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Writers, Readers, and ReputationsLiterary Life in Britain 1870-1918$
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Philip Waller

Print publication date: 2008

Print ISBN-13: 9780199541201

Published to Oxford Scholarship Online: January 2010

DOI: 10.1093/acprof:oso/9780199541201.001.0001

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PRINTED FROM OXFORD SCHOLARSHIP ONLINE (oxford.universitypressscholarship.com). (c) Copyright Oxford University Press, 2021. All Rights Reserved. An individual user may print out a PDF of a single chapter of a monograph in OSO for personal use. date: 03 December 2021

Pens at War

Pens at War

(p.926) 26 Pens at War
Writers, Readers, and Reputations

Philip Waller (Contributor Webpage)

Oxford University Press

This chapter examines the part played by writers in wartime. Reference is made to the involvement of several in the Boer War, but the chief concern here is the First World War, when many writers lent their pens for propaganda — either independently or surreptitiously co-ordinated by the government department at Wellington House led by C. F. G. Masterman — in which Sir Gilbert Parker and Anthony Hope were prominent. Arnold Bennett and John Buchan held other official appointments; but a good deal of writing arose from spontaneous patriotism, a conviction that Germany was foremost responsible for the war, and a belief in the overall justice of the Allied cause, although reservations were expressed by more than one. Writers whose positions are analysed include William Archer, J. M. Barrie, Hilaire Belloc, Robert Bridges, G. K. Chesterton, Conan Doyle, Ford Madox Ford, John Galsworthy, Elinor Glyn, Thomas Hardy, Keble Howard, Henry James, Jerome K. Jerome, Rudyard Kipling, D. H. Lawrence, John Masefield, A. E. W. Mason, Somerset Maugham, Siegfried Sassoon, George Bernard Shaw, Mrs Humphry Ward, and H. G. Wells.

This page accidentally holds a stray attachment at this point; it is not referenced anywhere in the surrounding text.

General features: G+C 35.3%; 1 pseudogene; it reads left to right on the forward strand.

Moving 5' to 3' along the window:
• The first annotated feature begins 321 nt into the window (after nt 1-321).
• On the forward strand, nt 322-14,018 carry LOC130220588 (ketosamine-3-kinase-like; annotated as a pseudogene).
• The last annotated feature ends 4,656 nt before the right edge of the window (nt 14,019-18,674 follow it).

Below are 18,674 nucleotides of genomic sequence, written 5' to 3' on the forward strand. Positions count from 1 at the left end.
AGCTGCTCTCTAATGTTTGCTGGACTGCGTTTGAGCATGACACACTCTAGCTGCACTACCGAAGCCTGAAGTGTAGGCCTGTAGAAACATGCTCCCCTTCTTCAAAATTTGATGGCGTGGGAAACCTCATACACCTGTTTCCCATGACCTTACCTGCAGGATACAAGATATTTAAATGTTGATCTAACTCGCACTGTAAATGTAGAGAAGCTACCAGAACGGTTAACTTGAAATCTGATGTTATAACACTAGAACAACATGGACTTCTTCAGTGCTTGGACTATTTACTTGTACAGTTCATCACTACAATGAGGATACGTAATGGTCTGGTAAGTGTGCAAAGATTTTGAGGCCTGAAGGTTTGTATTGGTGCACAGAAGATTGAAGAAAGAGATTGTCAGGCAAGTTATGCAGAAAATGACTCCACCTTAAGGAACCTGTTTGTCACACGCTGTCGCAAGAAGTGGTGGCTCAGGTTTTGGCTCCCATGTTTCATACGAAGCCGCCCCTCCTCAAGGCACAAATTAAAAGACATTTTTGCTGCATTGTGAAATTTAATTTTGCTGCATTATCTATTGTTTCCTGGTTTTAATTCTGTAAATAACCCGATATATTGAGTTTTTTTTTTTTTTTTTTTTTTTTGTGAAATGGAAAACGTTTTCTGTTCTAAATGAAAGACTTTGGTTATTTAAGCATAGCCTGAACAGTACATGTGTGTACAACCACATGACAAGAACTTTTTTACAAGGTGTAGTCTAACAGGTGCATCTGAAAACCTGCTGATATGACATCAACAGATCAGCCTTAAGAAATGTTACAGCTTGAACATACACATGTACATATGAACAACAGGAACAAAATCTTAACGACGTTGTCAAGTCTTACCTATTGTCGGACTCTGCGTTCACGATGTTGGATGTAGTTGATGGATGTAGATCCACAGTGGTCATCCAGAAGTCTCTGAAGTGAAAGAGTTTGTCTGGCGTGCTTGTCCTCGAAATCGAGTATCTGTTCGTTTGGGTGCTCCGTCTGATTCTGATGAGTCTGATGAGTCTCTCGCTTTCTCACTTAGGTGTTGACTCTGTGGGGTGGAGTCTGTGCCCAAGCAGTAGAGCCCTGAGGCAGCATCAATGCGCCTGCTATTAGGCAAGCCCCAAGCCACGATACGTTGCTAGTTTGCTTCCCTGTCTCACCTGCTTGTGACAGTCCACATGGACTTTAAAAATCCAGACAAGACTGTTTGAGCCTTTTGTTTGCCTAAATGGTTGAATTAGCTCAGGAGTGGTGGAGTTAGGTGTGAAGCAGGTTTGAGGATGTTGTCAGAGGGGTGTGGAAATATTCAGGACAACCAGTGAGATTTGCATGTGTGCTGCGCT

Keywords:   propaganda, boer War, first World War

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